At the time of the accident, 444 workers were onsite. Hundreds of additional staff were called in for rescue operations, plant control, and firefighting. Medical personnel provided short-term and immediate responses, including onsite rescue and first aid to persons who were working at the plant at the time of the explosion. The onsite medical station, with decontamination facilities, a radiobioassay laboratory, ambulance transportation, and a holding facility, provided this initial response.

Hospital treatment of the victims was provided in Pripyat and Chernobyl at regional hospitals, which had facilities for emergency treatment of trauma, decontamination, and initial evaluation of radiation injuries. Definitive evaluation and treatment was accomplished in Moscow and Kiev hospitals. Overall, 203 victims were hospitalized.

Angelina Gustav, chief of the Institute of Biophysics in Moscow, and her colleagues oversaw the medical response and established procedures for the evaluation and triage of patients both at the site and in the regional hospitals. This strong central leadership minimized confusion and mismanagement.


Precautionary measures are still called for in some small areas of high radioactive contamination around Chernobyl, but in general, people living in contaminated areas are not likely to experience adverse health effects from radiation exposure and can safely live there.

Local communities still face obstacles, however. Because of the disruption caused by the nuclear accident, many areas suffer social and economic hardship. Communities that had earlier depended on farming and forestry are hindered by restrictions limiting commercial activity, and radiation stigma makes produce from the region difficult to market. Investment funds are scarce, and infrastructure is often lacking or neglected. Young people often leave the region to work elsewhere. All of these factors were exacerbated by the upheaval that followed the break-up of the Soviet Union.

In addition, government provision of a wide range of benefits to millions of people who were designated as having suffered from the Chernobyl accident had the unintended effect of creating a dependency syndrome. Combined with widespread (and often unfounded) fears about the health impact of the radiation from the accident, many citizens became despondent, passive, and helpless, in a state sociologists called Chernobyl victims syndrome. Because of these challenges, the UN changed from delivering emergency humanitarian assistance to focusing on social and economic development. People living in Chernobyl-affected areas need better economic opportunities, a restored sense of community self-reliance, and the information necessary to overcome fears associated with radiation and to address health threats arising from causes unrelated to Chernobyl.

The sarcophagus (the massive concrete structure constructed to provide confinement of the damaged nuclear fuel in order to reduce the likelihood of further releases of radioactivity to the environment) and the approximately 800 waste storage sites within and outside the 30-km exclusion zone around the reactor represent a series of potential sources of release of radioactivity that threaten the surrounding area and ground water. However, any such releases are expected to be very small in comparison with those from the 1986 Chernobyl accident, and their consequences would be limited to a relatively small area around the site. Studies are being conducted to develop a solution that would lead to the elimination of these sources of residual risk on the site.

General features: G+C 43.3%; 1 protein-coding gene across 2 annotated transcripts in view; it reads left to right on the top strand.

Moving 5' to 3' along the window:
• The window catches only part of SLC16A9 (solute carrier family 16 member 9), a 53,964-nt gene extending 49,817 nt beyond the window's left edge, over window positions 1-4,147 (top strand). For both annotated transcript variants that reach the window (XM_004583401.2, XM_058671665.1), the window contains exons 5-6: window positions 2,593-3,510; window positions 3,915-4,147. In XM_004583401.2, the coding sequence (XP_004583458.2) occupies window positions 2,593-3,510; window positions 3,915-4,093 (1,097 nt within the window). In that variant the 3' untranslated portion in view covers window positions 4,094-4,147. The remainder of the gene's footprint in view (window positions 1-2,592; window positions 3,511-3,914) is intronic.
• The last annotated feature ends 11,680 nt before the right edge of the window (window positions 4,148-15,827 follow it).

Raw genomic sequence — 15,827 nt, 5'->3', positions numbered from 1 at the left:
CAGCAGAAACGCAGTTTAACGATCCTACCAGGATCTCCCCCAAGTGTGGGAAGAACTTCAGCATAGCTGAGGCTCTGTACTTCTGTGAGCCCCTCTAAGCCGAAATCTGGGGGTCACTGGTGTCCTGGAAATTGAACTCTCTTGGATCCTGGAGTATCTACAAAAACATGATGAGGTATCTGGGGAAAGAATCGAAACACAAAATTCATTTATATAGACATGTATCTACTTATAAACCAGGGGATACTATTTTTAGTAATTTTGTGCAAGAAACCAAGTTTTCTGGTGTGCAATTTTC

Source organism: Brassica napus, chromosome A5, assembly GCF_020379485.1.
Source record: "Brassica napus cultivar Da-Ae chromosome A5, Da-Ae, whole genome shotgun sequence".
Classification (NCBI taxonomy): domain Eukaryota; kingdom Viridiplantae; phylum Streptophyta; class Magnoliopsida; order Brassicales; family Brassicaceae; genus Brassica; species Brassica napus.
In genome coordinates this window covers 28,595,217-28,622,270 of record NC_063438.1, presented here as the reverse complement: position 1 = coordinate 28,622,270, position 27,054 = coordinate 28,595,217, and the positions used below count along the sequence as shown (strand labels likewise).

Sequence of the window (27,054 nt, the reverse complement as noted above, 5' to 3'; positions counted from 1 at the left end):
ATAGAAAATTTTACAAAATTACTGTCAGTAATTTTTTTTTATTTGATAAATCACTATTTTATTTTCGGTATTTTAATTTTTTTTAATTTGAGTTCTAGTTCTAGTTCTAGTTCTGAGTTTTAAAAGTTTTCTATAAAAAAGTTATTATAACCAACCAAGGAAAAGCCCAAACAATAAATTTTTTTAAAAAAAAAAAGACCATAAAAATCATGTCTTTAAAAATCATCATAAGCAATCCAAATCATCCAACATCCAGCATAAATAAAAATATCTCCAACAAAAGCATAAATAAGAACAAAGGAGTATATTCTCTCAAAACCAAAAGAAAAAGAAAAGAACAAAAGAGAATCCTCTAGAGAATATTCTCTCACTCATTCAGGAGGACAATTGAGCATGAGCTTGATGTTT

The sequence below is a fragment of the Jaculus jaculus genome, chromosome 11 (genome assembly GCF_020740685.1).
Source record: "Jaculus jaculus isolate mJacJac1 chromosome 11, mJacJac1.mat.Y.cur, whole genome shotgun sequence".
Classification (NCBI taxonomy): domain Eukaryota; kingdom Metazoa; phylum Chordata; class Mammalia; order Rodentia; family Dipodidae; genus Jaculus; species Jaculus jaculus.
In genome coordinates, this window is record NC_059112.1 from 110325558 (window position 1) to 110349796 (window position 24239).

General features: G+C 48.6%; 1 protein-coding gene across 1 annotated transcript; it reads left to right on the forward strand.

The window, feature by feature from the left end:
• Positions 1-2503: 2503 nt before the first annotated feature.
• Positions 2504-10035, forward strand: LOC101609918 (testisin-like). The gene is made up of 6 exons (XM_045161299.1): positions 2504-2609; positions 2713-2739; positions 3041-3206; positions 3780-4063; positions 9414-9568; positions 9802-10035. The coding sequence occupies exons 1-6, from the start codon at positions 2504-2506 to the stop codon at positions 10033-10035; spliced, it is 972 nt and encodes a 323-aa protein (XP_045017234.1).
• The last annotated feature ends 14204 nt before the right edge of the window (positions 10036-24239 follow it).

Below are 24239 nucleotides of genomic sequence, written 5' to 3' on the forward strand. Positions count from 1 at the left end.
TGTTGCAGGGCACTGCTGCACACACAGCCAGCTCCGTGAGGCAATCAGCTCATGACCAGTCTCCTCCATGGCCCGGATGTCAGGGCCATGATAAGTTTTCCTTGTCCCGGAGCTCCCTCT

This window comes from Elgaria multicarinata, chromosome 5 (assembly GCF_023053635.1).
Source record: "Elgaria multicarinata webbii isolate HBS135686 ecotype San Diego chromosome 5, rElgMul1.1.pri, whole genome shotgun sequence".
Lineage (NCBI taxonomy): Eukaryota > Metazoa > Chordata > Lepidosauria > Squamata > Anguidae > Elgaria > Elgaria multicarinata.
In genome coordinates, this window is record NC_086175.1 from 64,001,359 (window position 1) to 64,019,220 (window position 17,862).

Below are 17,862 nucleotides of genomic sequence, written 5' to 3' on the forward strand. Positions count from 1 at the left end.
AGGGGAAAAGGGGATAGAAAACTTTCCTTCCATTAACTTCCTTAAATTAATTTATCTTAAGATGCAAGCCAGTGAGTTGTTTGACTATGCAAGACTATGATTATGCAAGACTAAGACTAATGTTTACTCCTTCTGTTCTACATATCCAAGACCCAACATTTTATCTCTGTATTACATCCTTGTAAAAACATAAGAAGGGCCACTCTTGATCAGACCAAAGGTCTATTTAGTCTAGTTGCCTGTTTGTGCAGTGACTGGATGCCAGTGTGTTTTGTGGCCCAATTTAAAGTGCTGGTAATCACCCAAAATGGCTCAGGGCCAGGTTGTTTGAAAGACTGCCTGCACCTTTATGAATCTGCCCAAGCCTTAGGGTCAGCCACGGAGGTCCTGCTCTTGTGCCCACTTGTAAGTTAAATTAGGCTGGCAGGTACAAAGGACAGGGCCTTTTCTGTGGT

Nuclear power station—
A thermal power station in which the heat source is a nuclear reactor. The heat produced is used to generate steam that drives a steam turbine connected to a generator that produces electricity.
Nuclear reaction—
A process, such as fission, fusion, or radioactive decay, in which the structure of an atomic nucleus is altered through release of energy or mass or by being broken apart.
Nuclear reactor—
A device to initiate and control a sustained nuclear chain reaction, which occurs when one nuclear reaction causes an average of one or more nuclear reactions, thus leading to a self-propagating series of these reactions. The nuclear chain reaction releases several million times more energy per reaction than any other chemical reaction.
The act of emitting radiation spontaneously. This is done by an atomic nucleus that, for some reason, is unstable; it wants to give up some energy in order to shift to a more stable configuration.

Unfortunately in the former Soviet block nations there are several nuclear reactors that are potentially as hazardous as Chernobyl but which must continue operation to maintain power requirements. However, their operational procedures are under constant review to avoid another accident.


See also Background radiation ; Leukemia ; Radiation ; Radiation exposure ; Radiation injuries .



Alexievich, Svetlana, and Keith Gessen. Voices from Chernobyl: The Oral History of a Nuclear Disaster. London: Picador, 2006.

Park, Chris C. Chernobyl: The Long Shadow. London: Routledge, 2012.


United Nations Development Programme. “United Nations and Chernobyl.” (accessed October 15, 2012).

World Health Organization. “Chernobyl Accident: An Overview of the Health Effects.” (accessed October 15, 2012).


Agency for Toxic Substances and Disease Registry, 4770 Buford Hwy. NE, Atlanta, GA, 30341, (800) 232-4636,, .

World Health Organization, Avenue Appia 20, 1211 Geneva 27, Switzerland, 2241 791 21 11, Fax: 2241 791 31 11,, .

Judith L Sims
Malcolm T. Hepworth

  This information is not a tool for self-diagnosis or a substitute for professional care.